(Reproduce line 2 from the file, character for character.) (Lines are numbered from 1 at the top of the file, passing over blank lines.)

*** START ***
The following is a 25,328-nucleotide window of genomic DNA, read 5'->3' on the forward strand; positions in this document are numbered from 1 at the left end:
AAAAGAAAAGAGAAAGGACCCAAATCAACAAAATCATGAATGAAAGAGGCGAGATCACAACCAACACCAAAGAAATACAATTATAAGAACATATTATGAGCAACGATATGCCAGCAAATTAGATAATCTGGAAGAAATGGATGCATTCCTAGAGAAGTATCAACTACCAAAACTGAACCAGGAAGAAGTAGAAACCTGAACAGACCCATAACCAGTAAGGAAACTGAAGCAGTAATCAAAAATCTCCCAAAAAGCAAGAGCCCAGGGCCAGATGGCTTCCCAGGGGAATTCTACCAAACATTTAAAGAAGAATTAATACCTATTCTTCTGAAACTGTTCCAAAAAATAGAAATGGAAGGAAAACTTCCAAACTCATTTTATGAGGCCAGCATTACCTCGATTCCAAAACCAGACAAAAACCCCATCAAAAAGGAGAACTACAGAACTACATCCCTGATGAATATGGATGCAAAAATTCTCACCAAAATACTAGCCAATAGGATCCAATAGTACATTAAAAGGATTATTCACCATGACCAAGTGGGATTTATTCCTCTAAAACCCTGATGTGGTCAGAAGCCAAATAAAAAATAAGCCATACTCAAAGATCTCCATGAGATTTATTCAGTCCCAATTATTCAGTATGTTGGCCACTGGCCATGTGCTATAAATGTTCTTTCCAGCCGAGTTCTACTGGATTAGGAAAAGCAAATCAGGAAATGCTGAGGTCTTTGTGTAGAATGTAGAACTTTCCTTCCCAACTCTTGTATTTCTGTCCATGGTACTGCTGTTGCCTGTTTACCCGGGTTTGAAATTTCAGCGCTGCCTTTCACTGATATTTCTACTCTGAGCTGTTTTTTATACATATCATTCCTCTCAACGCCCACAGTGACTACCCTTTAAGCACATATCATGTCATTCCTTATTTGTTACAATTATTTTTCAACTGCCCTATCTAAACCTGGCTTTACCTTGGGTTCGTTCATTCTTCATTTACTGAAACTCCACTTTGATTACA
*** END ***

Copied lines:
AAAAGAAAAGAGAAAGGACCCAAATCAACAAAATCATGAATGAAAGAGGCGAGATCACAACCAACACCAAAGAAATACAATTATAAGAACATATTATGAGCAACGATATGCCAGCAAATTAGATAATCTGGAAGAAATGGATGCATTCCTAGAGAAGTATCAACTACCAAAACTGAACCAGGAAGAAGTAGAAACCTGAACAGACCCATAACCAGTAAGGAAACTGAAGCAGTAATCAAAAATCTCCCAAAAAGCAAGAGCCCAGGGCCAGATGGCTTCCCAGGGGAATTCTACCAAACATTTAAAGAAGAATTAATACCTATTCTTCTGAAACTGTTCCAAAAAATAGAAATGGAAGGAAAACTTCCAAACTCATTTTATGAGGCCAGCATTACCTCGATTCCAAAACCAGACAAAAACCCCATCAAAAAGGAGAACTACAGAACTACATCCCTGATGAATATGGATGCAAAAATTCTCACCAAAATACTAGCCAATAGGATCCAATAGTACATTAAAAGGATTATTCACCATGACCAAGTGGGATTTATTCCTCTAAAACCCTGATGTGGTCAGAAGCCAAATAAAAAATAAGCCATACTCAAAGATCTCCATGAGATTTATTCAGTCCCAATTATTCAGTATGTTGGCCACTGGCCATGTGCTATAAATGTTCTTTCCAGCCGAGTTCTACTGGATTAGGAAAAGCAAATCAGGAAATGCTGAGGTCTTTGTGTAGAATGTAGAACTTTCCTTCCCAACTCTTGTATTTCTGTCCATGGTACTGCTGTTGCCTGTTTACCCGGGTTTGAAATTTCAGCGCTGCCTTTCACTGATATTTCTACTCTGAGCTGTTTTTTATACATATCATTCCTCTCAACGCCCACAGTGACTACCCTTTAAGCACATATCATGTCATTCCTTATTTGTTACAATTATTTTTCAACTGCCCTATCTAAACCTGGCTTTACCTTGGGTTCGTTCATTCTTCATTTACTGAAACTCCACTTTGATTACA